Armstrong Coal says Peabody deal didn’t violate Francis settlement

In December 2011, Armstrong Coal formed a joint venture with Peabody Energy (NYSE: BTU) for coal reserves in western Kentucky, but that deal does not interfere with an agreement that Armstrong had with local coal investor Sam Francis, said Armstrong in a May 7 court filing.

Francis, locally-prominent for years in the western Kentucky coal business, in July 2011 sued Armstrong Coal at the U.S. District Court for the Western District of Kentucky. He said that under a deal he had with Armstrong Coal to make business contacts for it when Armstrong was getting going in the coal business last decade, the December 2011 property agreement with Peabody was not allowed. Francis said Armstrong Coal cut him out of potentially lucrative business with Peabody by making that deal.

In December 2011, Armstrong Coal formed a joint venture, Survant Mining Co. LLC with Peabody affiliates and/or subsidiaries, pursuant to which Peabody has agreed to lease to Survant certain clean recoverable #8 seam coal reserves in Muhlenberg County and to make a cash capital contribution to Survant. Armstrong Coal has agreed to contribute certain mining assets and cash as a capital contribution to Survant, provided that certain contingencies are satisfied.

In its May 7 motion for partial summary judgment on Count I of the Francis complaint, Armstrong said it is entitled to judgment as a matter of law as to plaintiff’s claim alleging that it has breached the non-interference provision of a 2008 settlement between Francis and Armstrong. Armstrong said the non-interference provision is not a non-competition provision and did not prohibit Armstrong and related parties from competing with Francis for acquiring the right to mine certain #8 seam coal in Muhlenberg County.

Under the non-competition agreement, Francis and related parties broadly agreed that they would not, for a period of five years from the date of the agreement, engage in any business in competition with the Armstrong parties or acquire any mineral interests in western Kentucky, except any existing business operations in which the Francis Parties were at that time engaged or committed to be engaged, or the purchase of any coal or other minerals located under certain property owned by Samuel Aaron Francis called the “Stone Property.” The plaintiff in this case, by the way, is Samuel S. Francis.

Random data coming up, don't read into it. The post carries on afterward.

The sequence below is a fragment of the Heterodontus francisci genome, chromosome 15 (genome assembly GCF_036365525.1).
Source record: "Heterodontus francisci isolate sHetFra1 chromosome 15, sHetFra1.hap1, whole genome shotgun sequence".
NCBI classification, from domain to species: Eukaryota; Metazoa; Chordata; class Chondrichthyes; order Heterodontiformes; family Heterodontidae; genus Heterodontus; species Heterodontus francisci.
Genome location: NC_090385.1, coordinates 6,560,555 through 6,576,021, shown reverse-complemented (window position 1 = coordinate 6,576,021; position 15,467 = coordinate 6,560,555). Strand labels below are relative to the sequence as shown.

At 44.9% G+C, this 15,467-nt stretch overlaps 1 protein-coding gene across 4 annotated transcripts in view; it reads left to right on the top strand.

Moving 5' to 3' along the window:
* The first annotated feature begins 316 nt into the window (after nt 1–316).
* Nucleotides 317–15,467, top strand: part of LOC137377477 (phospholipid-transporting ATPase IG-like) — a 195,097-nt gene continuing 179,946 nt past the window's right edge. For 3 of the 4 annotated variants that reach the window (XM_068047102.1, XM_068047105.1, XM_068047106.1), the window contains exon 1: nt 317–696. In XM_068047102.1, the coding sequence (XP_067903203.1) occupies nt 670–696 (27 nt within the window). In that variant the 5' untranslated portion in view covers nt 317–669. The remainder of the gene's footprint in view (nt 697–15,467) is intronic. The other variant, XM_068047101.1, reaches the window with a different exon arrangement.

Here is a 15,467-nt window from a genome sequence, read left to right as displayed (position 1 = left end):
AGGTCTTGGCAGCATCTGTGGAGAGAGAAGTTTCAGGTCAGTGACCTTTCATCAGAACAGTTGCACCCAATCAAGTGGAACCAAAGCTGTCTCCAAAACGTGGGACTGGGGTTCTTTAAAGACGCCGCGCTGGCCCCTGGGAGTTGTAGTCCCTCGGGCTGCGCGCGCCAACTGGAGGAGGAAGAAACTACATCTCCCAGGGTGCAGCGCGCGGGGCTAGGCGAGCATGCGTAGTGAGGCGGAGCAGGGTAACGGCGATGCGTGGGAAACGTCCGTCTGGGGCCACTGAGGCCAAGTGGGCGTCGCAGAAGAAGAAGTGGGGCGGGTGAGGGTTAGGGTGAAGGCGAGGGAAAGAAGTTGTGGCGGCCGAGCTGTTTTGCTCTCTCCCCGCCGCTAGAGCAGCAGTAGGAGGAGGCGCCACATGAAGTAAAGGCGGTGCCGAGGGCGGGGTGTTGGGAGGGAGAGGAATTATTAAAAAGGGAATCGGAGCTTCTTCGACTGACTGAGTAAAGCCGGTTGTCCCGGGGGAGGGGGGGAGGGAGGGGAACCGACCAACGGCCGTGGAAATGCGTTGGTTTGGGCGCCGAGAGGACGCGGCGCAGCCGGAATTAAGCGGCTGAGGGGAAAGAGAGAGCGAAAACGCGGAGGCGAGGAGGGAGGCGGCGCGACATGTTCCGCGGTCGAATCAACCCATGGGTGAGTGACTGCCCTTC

“The Armstrong Parties deny that they breached Section 13 of the 2008 Settlement Agreement by their successful effort to acquire the right to mine Peabody’s #8 seam coal,” said the filing. “Rather, the Armstrong Parties contend that the clear and unambiguous language of the parties’ agreements did not prohibit them from doing so.”

Armstrong Coal is readying for an IPO under newly-created parent Armstrong Energy. The company indicated in a May 4 Form S-1/A filing that there were a series of deals with Peabody late last year.

“In December 2011, we entered into a series of transactions with Cyprus Creek Land Resources, LLC and Cyprus Creek Land Company, LLC, each of which is an affiliate and/or subsidiary of Peabody Energy Corporation (together, ‘Peabody’), pursuant to which we acquired additional property near our existing and planned mines containing an estimated total of 7.7 million clean recoverable tons of coal and entered into leases for an estimated 14 million clean recoverable tons,” the filing said. “In addition we entered into a joint venture relating to coal reserves near our Parkway mine. In connection with the joint venture, Peabody has agreed to contribute an aggregate of approximately 25 million tons of clean recoverable coal reserves located in Muhlenberg County, Kentucky, and we have agreed to contribute mining assets to the joint venture. We and Peabody have also agreed to contribute 51% and 49%, respectively, of the cash sufficient to complete the development of the mine and sufficient for down payments on mining equipment. We will manage the joint venture’s day-to-day operations and the development of the mine in exchange for a $0.50 per ton sold management fee. Peabody will receive a $0.25 per ton commission on all coal sales by the joint venture.”

Also, Armstrong and Peabody entered into an Asset Purchase Agreement under which Armstrong acquired from Peabody its rights and interests in certain owned and leased coal reserves located in Muhlenberg County in exchange for: a cash payment by Armstrong of about $8.9m; a promissory note in the aggregate principal amount of around $4.4m: and an overriding royalty to Peabody to the extent Armstrong mines in excess of certain tonnages from the property as set forth in the Asset Purchase Agreement.

In December 2011, Armstrong and Midwest Coal Reserves LLC, an affiliate of Peabody, entered into a contract to sell and lease real estate under which Armstrong acquired from Midwest Coal its right, title and interest to #9 seam coal reserves in Union County, Ky. In addition, Midwest Coal agreed to lease to Armstrong about 2,000 acres of #9 seam of coal. In consideration, Armstrong agreed to deliver: about $6m in cash; a promissory note in the aggregate principal amount of about $3m; and an overriding royalty of 2% of the gross selling price on each ton of coal produced and sold from the coal reserves that were purchased (thus excluding the leased coal).

About Barry Cassell 20414 Articles
Barry Cassell is Chief Analyst for GenerationHub covering coal and emission controls issues, projects and policy. He has covered the coal and power generation industry for more than 24 years, beginning in November 2011 at GenerationHub and prior to that as editor of SNL Energy’s Coal Report. He was formerly with Coal Outlook for 15 years as the publication’s editor and contributing writer, and prior to that he was editor of Coal & Synfuels Technology and associate editor of The Energy Report. He has a bachelor’s degree from Central Michigan University.